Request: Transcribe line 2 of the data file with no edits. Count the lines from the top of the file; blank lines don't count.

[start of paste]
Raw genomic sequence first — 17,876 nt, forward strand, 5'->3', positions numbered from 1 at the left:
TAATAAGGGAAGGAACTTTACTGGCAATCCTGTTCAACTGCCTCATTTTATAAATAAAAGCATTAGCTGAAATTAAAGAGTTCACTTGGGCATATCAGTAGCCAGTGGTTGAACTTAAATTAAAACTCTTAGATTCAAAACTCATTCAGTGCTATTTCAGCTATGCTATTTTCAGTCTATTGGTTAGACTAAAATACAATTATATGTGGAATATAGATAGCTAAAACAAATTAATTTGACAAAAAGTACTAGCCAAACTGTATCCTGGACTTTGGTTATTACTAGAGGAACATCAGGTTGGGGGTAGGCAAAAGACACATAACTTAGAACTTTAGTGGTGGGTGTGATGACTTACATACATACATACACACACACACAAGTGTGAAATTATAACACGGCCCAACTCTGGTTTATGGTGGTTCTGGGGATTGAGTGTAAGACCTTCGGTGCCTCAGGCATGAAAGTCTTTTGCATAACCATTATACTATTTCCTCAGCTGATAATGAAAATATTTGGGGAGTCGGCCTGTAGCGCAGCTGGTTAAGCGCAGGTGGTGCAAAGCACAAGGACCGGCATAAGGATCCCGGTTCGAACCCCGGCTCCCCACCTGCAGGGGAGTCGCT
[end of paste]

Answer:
TAATAAGGGAAGGAACTTTACTGGCAATCCTGTTCAACTGCCTCATTTTATAAATAAAAGCATTAGCTGAAATTAAAGAGTTCACTTGGGCATATCAGTAGCCAGTGGTTGAACTTAAATTAAAACTCTTAGATTCAAAACTCATTCAGTGCTATTTCAGCTATGCTATTTTCAGTCTATTGGTTAGACTAAAATACAATTATATGTGGAATATAGATAGCTAAAACAAATTAATTTGACAAAAAGTACTAGCCAAACTGTATCCTGGACTTTGGTTATTACTAGAGGAACATCAGGTTGGGGGTAGGCAAAAGACACATAACTTAGAACTTTAGTGGTGGGTGTGATGACTTACATACATACATACACACACACACAAGTGTGAAATTATAACACGGCCCAACTCTGGTTTATGGTGGTTCTGGGGATTGAGTGTAAGACCTTCGGTGCCTCAGGCATGAAAGTCTTTTGCATAACCATTATACTATTTCCTCAGCTGATAATGAAAATATTTGGGGAGTCGGCCTGTAGCGCAGCTGGTTAAGCGCAGGTGGTGCAAAGCACAAGGACCGGCATAAGGATCCCGGTTCGAACCCCGGCTCCCCACCTGCAGGGGAGTCGCT